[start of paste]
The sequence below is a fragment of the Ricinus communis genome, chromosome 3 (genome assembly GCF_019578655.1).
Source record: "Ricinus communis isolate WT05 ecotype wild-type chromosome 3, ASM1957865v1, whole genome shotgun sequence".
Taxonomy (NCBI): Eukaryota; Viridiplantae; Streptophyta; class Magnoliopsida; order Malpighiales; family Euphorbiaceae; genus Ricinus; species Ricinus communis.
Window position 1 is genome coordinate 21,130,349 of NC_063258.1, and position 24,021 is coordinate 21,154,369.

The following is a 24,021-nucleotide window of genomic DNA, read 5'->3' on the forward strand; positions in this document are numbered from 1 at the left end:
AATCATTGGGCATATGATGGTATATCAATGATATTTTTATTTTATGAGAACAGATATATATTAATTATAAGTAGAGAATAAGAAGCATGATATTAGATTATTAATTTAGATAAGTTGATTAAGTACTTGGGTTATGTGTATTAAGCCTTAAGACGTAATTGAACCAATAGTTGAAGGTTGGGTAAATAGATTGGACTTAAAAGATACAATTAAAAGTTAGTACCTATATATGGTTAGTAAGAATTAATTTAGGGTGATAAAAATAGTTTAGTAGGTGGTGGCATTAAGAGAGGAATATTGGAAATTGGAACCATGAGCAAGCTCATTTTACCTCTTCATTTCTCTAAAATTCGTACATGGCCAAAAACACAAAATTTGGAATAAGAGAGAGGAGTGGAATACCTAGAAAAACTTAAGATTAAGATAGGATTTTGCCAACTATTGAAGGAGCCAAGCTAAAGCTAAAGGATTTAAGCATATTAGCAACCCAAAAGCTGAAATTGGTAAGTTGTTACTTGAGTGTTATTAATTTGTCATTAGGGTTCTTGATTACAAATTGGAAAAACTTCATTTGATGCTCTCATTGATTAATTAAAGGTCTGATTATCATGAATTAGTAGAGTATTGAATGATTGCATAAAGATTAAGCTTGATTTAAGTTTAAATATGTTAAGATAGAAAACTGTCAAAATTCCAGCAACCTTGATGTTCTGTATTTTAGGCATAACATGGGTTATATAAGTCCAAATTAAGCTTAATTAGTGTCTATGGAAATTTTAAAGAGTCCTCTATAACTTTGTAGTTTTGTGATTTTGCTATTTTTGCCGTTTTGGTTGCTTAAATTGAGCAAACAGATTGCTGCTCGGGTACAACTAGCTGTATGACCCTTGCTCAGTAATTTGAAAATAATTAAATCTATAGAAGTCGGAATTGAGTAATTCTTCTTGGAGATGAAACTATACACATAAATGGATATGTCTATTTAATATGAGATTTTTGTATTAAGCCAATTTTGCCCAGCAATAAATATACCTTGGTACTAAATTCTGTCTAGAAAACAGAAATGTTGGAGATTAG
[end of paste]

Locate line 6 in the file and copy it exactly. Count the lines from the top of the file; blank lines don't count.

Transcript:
AATCATTGGGCATATGATGGTATATCAATGATATTTTTATTTTATGAGAACAGATATATATTAATTATAAGTAGAGAATAAGAAGCATGATATTAGATTATTAATTTAGATAAGTTGATTAAGTACTTGGGTTATGTGTATTAAGCCTTAAGACGTAATTGAACCAATAGTTGAAGGTTGGGTAAATAGATTGGACTTAAAAGATACAATTAAAAGTTAGTACCTATATATGGTTAGTAAGAATTAATTTAGGGTGATAAAAATAGTTTAGTAGGTGGTGGCATTAAGAGAGGAATATTGGAAATTGGAACCATGAGCAAGCTCATTTTACCTCTTCATTTCTCTAAAATTCGTACATGGCCAAAAACACAAAATTTGGAATAAGAGAGAGGAGTGGAATACCTAGAAAAACTTAAGATTAAGATAGGATTTTGCCAACTATTGAAGGAGCCAAGCTAAAGCTAAAGGATTTAAGCATATTAGCAACCCAAAAGCTGAAATTGGTAAGTTGTTACTTGAGTGTTATTAATTTGTCATTAGGGTTCTTGATTACAAATTGGAAAAACTTCATTTGATGCTCTCATTGATTAATTAAAGGTCTGATTATCATGAATTAGTAGAGTATTGAATGATTGCATAAAGATTAAGCTTGATTTAAGTTTAAATATGTTAAGATAGAAAACTGTCAAAATTCCAGCAACCTTGATGTTCTGTATTTTAGGCATAACATGGGTTATATAAGTCCAAATTAAGCTTAATTAGTGTCTATGGAAATTTTAAAGAGTCCTCTATAACTTTGTAGTTTTGTGATTTTGCTATTTTTGCCGTTTTGGTTGCTTAAATTGAGCAAACAGATTGCTGCTCGGGTACAACTAGCTGTATGACCCTTGCTCAGTAATTTGAAAATAATTAAATCTATAGAAGTCGGAATTGAGTAATTCTTCTTGGAGATGAAACTATACACATAAATGGATATGTCTATTTAATATGAGATTTTTGTATTAAGCCAATTTTGCCCAGCAATAAATATACCTTGGTACTAAATTCTGTCTAGAAAACAGAAATGTTGGAGATTAG